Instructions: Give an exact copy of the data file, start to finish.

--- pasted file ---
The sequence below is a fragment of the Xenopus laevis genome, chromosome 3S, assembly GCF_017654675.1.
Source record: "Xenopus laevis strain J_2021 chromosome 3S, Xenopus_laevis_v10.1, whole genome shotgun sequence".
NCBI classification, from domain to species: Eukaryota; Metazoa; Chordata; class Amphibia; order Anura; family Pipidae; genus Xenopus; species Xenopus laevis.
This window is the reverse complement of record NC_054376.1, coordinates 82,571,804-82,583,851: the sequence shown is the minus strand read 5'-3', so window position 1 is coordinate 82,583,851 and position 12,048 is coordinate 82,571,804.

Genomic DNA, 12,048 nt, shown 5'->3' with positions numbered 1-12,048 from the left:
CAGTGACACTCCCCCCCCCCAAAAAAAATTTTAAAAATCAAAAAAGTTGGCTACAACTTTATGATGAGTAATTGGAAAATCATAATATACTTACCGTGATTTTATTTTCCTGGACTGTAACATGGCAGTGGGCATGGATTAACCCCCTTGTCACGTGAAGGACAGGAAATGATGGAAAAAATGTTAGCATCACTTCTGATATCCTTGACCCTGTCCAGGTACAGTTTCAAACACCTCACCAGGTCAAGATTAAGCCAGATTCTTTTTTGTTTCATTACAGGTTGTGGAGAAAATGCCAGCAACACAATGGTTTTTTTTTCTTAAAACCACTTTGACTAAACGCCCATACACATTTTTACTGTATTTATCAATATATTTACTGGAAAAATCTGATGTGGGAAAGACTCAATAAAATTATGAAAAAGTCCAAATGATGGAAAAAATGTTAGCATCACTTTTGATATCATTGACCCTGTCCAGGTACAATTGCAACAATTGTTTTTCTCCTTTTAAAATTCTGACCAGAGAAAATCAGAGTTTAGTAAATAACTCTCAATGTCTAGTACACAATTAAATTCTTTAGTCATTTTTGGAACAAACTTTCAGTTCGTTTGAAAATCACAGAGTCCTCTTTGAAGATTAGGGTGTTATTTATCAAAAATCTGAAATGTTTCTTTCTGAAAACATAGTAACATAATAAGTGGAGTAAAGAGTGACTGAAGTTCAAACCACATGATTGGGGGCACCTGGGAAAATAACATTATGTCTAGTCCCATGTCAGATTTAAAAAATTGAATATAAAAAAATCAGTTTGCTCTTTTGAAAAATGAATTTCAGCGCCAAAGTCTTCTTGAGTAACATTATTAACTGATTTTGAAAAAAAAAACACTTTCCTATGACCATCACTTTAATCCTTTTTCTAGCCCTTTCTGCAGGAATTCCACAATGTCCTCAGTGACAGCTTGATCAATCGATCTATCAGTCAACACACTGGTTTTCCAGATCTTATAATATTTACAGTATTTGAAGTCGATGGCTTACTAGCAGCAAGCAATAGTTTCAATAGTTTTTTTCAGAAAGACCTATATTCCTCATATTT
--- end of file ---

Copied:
The sequence below is a fragment of the Xenopus laevis genome, chromosome 3S, assembly GCF_017654675.1.
Source record: "Xenopus laevis strain J_2021 chromosome 3S, Xenopus_laevis_v10.1, whole genome shotgun sequence".
NCBI classification, from domain to species: Eukaryota; Metazoa; Chordata; class Amphibia; order Anura; family Pipidae; genus Xenopus; species Xenopus laevis.
This window is the reverse complement of record NC_054376.1, coordinates 82,571,804-82,583,851: the sequence shown is the minus strand read 5'-3', so window position 1 is coordinate 82,583,851 and position 12,048 is coordinate 82,571,804.

Genomic DNA, 12,048 nt, shown 5'->3' with positions numbered 1-12,048 from the left:
CAGTGACACTCCCCCCCCCCAAAAAAAATTTTAAAAATCAAAAAAGTTGGCTACAACTTTATGATGAGTAATTGGAAAATCATAATATACTTACCGTGATTTTATTTTCCTGGACTGTAACATGGCAGTGGGCATGGATTAACCCCCTTGTCACGTGAAGGACAGGAAATGATGGAAAAAATGTTAGCATCACTTCTGATATCCTTGACCCTGTCCAGGTACAGTTTCAAACACCTCACCAGGTCAAGATTAAGCCAGATTCTTTTTTGTTTCATTACAGGTTGTGGAGAAAATGCCAGCAACACAATGGTTTTTTTTTCTTAAAACCACTTTGACTAAACGCCCATACACATTTTTACTGTATTTATCAATATATTTACTGGAAAAATCTGATGTGGGAAAGACTCAATAAAATTATGAAAAAGTCCAAATGATGGAAAAAATGTTAGCATCACTTTTGATATCATTGACCCTGTCCAGGTACAATTGCAACAATTGTTTTTCTCCTTTTAAAATTCTGACCAGAGAAAATCAGAGTTTAGTAAATAACTCTCAATGTCTAGTACACAATTAAATTCTTTAGTCATTTTTGGAACAAACTTTCAGTTCGTTTGAAAATCACAGAGTCCTCTTTGAAGATTAGGGTGTTATTTATCAAAAATCTGAAATGTTTCTTTCTGAAAACATAGTAACATAATAAGTGGAGTAAAGAGTGACTGAAGTTCAAACCACATGATTGGGGGCACCTGGGAAAATAACATTATGTCTAGTCCCATGTCAGATTTAAAAAATTGAATATAAAAAAATCAGTTTGCTCTTTTGAAAAATGAATTTCAGCGCCAAAGTCTTCTTGAGTAACATTATTAACTGATTTTGAAAAAAAAAACACTTTCCTATGACCATCACTTTAATCCTTTTTCTAGCCCTTTCTGCAGGAATTCCACAATGTCCTCAGTGACAGCTTGATCAATCGATCTATCAGTCAACACACTGGTTTTCCAGATCTTATAATATTTACAGTATTTGAAGTCGATGGCTTACTAGCAGCAAGCAATAGTTTCAATAGTTTTTTTCAGAAAGACCTATATTCCTCATATTT